S. Korean, Italian Firms Eye Energy Contracts

S. Korean, Italian Firms Eye Energy Contracts

Companies from South Korea and Italy dealing in power plants, renewables and clean energy will propose collaboration in green energy projects in Iran during the  Conference of Mayors and Councilors 2016 which will be held in Tehran July 20-21.
Parviz Moshama’chian, organizer of the Iran-South Korea business meetings during the conference, told Shana that major state-run and private companies from South Korea are interested in investment and construction projects in Iran.
The South Koreans will discuss construction of gas-fueled power plants, solar combined-cycle plants with F-class turbines, wind power plants, smart urban management systems as well as manufacturing electric and hybrid vehicles.
The two-day meeting will host 1,800 delegates, including mayors from France, Australia, South Korea, Belgium, Czech Republic, the Netherlands and Spain as well as Iranian mayors and city councilors.
More than 100 experts and investors from the US, UK,  China, Italy and Switzerland, among others, are expected to attend.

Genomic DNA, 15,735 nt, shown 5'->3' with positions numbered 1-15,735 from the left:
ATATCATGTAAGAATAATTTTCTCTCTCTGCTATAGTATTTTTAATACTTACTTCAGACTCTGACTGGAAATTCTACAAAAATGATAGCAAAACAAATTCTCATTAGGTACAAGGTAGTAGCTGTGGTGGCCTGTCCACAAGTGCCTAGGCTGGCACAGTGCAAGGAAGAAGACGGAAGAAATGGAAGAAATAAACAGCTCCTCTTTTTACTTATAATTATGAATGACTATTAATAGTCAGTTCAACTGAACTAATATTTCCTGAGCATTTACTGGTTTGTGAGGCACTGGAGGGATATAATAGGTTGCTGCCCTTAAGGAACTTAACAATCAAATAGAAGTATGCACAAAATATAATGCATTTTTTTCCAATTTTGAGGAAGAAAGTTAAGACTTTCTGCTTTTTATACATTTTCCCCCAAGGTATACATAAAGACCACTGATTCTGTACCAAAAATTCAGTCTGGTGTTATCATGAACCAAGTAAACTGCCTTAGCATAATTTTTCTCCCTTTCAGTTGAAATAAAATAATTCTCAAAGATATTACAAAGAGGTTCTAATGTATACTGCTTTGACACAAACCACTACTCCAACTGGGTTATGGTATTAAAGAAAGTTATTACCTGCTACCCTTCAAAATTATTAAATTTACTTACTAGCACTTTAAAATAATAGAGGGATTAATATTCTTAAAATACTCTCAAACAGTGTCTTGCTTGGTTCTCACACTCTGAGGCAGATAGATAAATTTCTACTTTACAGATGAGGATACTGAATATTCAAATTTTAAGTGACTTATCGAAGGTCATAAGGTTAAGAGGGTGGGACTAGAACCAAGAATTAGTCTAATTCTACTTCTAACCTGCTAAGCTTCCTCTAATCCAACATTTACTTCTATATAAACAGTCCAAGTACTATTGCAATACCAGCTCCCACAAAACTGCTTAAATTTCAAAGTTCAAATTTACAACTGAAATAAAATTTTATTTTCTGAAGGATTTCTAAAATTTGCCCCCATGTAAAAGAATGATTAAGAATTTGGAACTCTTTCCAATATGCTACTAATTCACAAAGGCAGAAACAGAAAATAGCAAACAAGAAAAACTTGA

Davood Nadim, head of investment committee of the conference, said that Italian firms are expected to sign a raft of memoranda of understanding with Iran mainly related to green energy, restoration of polluted areas and curbing emissions.
Seventeen Turkish firms have signed up for the event to explore opportunities in financing, urban development, tourism and new energies.
  Renewables Growth
Global investment in renewable energies is steadily growing, given the relatively attractive price of photovoltaic systems and wind turbines, according to Bloomberg.
Despite lower prices of fossil fuels, investments in renewable energies have seen a significant leap between 2004 and 2015. Last year, global investments in renewables reached $329 billion, overtaking, for the first time, those in fossil-based energies that reached $253 billion.
Around 61,000 MW, or more than 80% of Iran's 74,000-MW output, is generated from thermal plants that burn fossil fuels to generate electricity and are seen as major pollutants. In addition, 12,000 MW comes from hydroelectric plants and only 1,000 MW from nuclear power.
Given the cost and danger of carbon-based fuels and the worsening air pollution that has saddled the country for years, the government is taking steps to increase  investment in its meager renewable energy infrastructure.
Over the past 10 years, the Renewable Energy Organization of Iran—an affiliate of the Energy Ministry—has endorsed renewable projects with a total output of 5,000 MW. So far, contracts for barely 700 MW have been finalized.


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